All Saints Day, also known as All Hallows’ Day or Hallowmas, is celebrated in honor of all canonized saints from Christian history, according to christianity.com. The Catholic Church, as well as the Methodist Church, Lutheran Church and other protestant denominations celebrate it on Nov. 1. However, the Eastern Orthodox and associated Eastern Catholic churches observe All Saints Day on the first Sunday following Pentecost.  

The exact origins of this feast day are uncertain. But after the legalization of Christianity in 313, a common commemoration of the saints, especially the martyrs, appeared in various areas throughout the church, according to catholicstraightanswers.com. 

In 609 Roman Byzantine Emperor Phocus donated the Pantheon, a Roman temple that was dedicated to all gods, to Pope Boniface IV. According to catholicforum.com in the early seventh century, after successive waves of invaders plundered the catacombs, Pope Boniface gathered up some 28 wagonloads of bones and reinterred them beneath the Pantheon and rededicated it on May 13 under the title St. Maria ad Martyres (or St. Mary and All Martyrs).  

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According to Venerable Bede, the pope intended “that the memory of all the saints might in the future be honored in the place which had formerly been dedicated to the worship not of gods but of demons.”  

In the mid-eighth century, Pope Gregory III established Nov. 1 as a day dedicated to the saints and their relics, abolishing the May 13 date. 

With Halloween on Oct. 31, or All Saints Day Eve, the annual debate begins on whether Halloween is a pagan holiday or if it was Catholic roots. 

Tradition says Nov. 1 marked Samhain, the beginning of the Celtic winter.  Samhain, for whom the feast was named, was the Celtic lord of death, and his name literally meant “summer’s end.”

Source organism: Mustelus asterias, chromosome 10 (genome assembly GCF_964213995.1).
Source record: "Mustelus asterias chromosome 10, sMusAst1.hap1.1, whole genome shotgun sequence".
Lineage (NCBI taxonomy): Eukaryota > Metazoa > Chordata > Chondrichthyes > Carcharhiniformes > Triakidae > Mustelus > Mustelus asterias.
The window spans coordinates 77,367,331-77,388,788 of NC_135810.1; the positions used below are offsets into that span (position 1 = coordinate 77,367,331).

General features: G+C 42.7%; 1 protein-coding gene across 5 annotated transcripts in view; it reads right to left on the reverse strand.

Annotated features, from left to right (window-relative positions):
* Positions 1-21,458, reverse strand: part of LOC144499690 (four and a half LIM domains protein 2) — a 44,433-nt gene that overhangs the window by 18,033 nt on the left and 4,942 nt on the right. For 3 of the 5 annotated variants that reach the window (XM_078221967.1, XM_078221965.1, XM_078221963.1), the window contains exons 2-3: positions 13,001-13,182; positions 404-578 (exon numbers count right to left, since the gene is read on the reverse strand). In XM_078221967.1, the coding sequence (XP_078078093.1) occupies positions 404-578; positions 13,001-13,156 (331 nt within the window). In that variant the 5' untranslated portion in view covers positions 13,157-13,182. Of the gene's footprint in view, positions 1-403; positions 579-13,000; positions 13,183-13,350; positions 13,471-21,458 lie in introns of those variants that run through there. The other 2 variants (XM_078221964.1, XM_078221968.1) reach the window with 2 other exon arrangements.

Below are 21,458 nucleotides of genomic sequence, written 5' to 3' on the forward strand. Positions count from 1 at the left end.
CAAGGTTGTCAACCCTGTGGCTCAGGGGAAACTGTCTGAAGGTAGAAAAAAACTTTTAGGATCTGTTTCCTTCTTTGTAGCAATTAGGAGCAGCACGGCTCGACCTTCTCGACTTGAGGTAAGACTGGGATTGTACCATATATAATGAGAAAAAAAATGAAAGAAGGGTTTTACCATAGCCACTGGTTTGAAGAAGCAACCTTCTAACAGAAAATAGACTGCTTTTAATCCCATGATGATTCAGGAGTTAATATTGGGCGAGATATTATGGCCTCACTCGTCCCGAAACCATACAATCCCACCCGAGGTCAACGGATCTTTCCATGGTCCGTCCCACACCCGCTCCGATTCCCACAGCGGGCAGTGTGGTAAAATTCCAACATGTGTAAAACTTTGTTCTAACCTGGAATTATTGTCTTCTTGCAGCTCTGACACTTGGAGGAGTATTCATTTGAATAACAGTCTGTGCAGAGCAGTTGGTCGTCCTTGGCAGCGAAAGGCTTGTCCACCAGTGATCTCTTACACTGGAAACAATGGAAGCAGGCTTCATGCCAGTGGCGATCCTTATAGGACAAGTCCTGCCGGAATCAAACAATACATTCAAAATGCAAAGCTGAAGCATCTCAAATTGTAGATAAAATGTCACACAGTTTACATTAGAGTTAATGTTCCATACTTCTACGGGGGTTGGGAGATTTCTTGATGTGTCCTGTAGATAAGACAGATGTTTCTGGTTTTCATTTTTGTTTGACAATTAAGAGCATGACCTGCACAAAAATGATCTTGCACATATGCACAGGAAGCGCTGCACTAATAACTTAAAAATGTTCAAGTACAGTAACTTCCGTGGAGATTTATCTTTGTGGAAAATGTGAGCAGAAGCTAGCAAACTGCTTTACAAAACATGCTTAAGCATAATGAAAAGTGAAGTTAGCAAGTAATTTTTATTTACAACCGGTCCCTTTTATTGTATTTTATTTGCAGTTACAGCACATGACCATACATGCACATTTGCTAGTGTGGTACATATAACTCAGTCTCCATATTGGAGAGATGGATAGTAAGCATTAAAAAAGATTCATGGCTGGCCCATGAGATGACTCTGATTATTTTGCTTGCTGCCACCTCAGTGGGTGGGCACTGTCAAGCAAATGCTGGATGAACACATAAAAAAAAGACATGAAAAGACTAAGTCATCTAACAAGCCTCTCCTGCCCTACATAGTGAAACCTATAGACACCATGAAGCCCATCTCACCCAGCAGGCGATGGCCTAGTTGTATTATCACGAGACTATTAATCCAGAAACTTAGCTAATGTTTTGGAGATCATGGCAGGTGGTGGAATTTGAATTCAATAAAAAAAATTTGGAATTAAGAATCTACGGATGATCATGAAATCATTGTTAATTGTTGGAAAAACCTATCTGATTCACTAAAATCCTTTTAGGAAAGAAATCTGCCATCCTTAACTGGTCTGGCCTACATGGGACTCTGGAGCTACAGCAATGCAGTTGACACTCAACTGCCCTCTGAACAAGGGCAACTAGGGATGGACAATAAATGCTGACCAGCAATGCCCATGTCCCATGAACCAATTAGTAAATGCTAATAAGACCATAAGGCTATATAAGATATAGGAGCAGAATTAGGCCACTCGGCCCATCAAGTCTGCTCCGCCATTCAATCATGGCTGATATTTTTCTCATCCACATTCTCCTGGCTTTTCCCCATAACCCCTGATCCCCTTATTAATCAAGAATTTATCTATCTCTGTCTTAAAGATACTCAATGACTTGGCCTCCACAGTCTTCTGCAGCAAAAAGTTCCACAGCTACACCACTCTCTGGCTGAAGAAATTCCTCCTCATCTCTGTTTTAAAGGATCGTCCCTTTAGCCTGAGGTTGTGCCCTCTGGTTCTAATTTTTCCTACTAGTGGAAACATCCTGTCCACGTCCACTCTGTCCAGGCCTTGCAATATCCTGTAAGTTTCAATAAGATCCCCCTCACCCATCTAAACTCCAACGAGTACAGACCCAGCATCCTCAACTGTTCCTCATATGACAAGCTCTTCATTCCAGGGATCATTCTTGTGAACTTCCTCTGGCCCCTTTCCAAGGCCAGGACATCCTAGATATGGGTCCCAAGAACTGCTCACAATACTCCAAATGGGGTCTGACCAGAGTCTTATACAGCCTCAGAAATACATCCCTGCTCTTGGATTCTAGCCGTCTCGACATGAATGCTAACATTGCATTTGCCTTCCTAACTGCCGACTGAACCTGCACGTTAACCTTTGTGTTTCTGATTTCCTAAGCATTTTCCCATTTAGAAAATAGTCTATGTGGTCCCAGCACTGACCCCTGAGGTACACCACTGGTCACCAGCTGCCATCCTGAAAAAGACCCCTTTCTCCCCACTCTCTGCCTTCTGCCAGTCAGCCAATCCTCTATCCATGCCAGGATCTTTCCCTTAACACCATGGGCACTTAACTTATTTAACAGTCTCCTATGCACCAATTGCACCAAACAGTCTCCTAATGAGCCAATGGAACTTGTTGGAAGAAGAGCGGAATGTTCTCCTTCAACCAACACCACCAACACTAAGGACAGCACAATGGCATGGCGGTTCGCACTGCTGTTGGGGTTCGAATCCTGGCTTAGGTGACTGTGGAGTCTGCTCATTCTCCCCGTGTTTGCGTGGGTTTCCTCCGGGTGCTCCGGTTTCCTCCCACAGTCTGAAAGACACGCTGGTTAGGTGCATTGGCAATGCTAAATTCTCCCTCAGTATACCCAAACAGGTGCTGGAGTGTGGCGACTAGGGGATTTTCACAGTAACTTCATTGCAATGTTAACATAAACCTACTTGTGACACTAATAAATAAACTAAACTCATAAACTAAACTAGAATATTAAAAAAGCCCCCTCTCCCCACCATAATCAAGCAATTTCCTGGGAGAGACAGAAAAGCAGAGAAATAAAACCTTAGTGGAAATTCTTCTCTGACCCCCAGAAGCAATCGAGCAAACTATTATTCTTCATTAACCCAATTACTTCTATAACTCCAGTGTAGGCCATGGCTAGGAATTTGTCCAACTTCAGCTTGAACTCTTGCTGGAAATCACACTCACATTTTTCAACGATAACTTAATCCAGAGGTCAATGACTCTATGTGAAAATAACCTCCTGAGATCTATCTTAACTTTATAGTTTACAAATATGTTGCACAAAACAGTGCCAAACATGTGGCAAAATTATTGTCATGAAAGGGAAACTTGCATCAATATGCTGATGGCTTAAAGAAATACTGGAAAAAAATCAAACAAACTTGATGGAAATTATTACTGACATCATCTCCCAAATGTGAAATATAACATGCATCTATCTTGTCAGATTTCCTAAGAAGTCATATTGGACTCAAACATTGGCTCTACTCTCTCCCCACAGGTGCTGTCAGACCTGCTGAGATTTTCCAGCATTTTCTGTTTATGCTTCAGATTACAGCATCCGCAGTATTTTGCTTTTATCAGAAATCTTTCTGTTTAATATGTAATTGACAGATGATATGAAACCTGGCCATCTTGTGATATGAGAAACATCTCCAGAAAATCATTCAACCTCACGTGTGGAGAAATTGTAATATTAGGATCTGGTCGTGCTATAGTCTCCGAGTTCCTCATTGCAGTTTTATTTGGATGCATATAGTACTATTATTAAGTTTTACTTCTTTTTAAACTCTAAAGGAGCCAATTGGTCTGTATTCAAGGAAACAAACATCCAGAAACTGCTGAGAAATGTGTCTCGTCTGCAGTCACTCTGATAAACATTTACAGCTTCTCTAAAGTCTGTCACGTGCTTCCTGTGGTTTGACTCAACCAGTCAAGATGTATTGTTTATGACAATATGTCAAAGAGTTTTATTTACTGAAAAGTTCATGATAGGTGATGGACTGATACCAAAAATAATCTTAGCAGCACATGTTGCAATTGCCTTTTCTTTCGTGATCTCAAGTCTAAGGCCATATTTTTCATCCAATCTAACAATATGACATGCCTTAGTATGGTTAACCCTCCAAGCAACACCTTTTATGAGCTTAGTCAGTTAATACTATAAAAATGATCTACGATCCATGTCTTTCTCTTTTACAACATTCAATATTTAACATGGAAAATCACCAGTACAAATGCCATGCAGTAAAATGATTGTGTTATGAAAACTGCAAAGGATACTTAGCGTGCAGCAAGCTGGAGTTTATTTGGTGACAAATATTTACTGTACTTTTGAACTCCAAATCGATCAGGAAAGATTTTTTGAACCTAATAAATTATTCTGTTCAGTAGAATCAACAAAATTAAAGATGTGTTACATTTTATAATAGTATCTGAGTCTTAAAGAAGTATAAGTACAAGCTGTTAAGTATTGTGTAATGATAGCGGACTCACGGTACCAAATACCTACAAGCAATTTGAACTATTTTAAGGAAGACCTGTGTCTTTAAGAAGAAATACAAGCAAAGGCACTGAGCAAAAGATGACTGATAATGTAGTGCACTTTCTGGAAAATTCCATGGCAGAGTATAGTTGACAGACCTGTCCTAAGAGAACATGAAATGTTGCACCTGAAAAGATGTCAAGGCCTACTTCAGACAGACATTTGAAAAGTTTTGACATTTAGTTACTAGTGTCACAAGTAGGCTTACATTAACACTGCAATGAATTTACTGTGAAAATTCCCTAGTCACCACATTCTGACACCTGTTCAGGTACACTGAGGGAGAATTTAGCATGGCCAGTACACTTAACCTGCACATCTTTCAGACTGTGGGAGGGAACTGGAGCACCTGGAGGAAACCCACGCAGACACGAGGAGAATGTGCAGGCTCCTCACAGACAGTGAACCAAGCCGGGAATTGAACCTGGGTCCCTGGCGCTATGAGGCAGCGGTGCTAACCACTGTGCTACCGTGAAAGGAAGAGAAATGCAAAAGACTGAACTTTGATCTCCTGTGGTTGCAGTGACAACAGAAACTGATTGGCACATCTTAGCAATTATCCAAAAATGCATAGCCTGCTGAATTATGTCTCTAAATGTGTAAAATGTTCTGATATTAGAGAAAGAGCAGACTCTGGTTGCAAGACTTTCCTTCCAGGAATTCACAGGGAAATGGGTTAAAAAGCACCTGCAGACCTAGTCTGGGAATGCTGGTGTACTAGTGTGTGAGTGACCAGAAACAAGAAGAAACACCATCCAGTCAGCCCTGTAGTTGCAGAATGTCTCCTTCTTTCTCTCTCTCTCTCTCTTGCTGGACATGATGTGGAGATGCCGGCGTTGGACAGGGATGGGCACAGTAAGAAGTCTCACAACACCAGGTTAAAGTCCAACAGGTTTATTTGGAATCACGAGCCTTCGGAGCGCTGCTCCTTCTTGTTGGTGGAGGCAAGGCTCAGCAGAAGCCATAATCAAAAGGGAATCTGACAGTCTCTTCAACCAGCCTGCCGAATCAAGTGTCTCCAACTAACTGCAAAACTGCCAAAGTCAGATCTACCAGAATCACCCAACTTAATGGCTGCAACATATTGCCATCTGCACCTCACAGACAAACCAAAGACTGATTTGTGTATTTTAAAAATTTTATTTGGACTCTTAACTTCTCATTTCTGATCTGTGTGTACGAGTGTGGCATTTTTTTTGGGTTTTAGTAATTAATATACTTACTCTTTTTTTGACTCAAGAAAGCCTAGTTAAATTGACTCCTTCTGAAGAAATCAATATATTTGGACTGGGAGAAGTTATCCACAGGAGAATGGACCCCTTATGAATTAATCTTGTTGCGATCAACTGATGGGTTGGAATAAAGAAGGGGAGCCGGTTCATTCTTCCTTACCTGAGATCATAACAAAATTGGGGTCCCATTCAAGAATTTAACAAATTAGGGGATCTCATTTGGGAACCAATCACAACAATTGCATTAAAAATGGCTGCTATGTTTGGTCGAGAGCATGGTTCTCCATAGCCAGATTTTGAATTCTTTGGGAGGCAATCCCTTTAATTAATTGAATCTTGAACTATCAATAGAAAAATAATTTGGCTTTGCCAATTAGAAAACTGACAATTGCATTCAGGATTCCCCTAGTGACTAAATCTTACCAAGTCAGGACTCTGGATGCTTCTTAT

The eve of Samhain, Oct. 31, was a time of Celtic pagan sacrifice, and Samhain allowed the souls of the dead to return to their earthly homes that evening.  Tradition also holds that ghosts, witches, goblins and elves came to harm the people, particularly those who had inflicted harm on them in this life.  Cats, too, were considered sacred because legend says felines had once been human beings who had been changed as a punishment for their evil deeds on this earth, according to catholicstraightanswers.com.   

With the spread of Christianity and the establishment of All Saints Day, some of these pagan customs remained in the English-speaking world for All Hallows Eve (or Halloween, All Saints Eve), perhaps at first more out of superstition, and later, more out of fun.  Nevertheless, All Saints Day arose from Christian devotion independent of Halloween.   

 Along with the feast of All Saints developed the feast of All Souls, which is celebrated on Nov. 2. On this day, Catholics offer prayers, good works and Masses for faithfully departed in purgatory being cleansed of their venial sins and the temporal punishments for the mortal sins that they had confessed, and being made pure before entering into the presence of God in heaven.   

In earlier times, the names of the faithful departed were posted in church so the community would remember them in prayer.     

In the 15th century, the Dominican order instituted a custom in which each priest celebrated three Masses on the feast of All Souls.  In 1748 Pope Benedict XIV approved of their practice, and it rapidly spread throughout Spain, Portugal and Latin America.    

During World War I, Pope Benedict XV, recognizing the number of war dead and the numerous Masses that could not be fulfilled because of destroyed churches, granted all priests the privilege of celebrating three Masses on All Souls Day: one for the particular intention, one for all of the faithful departed, and one for the intentions of the Holy Father.  

Soon All Souls Day was adopted by the whole church.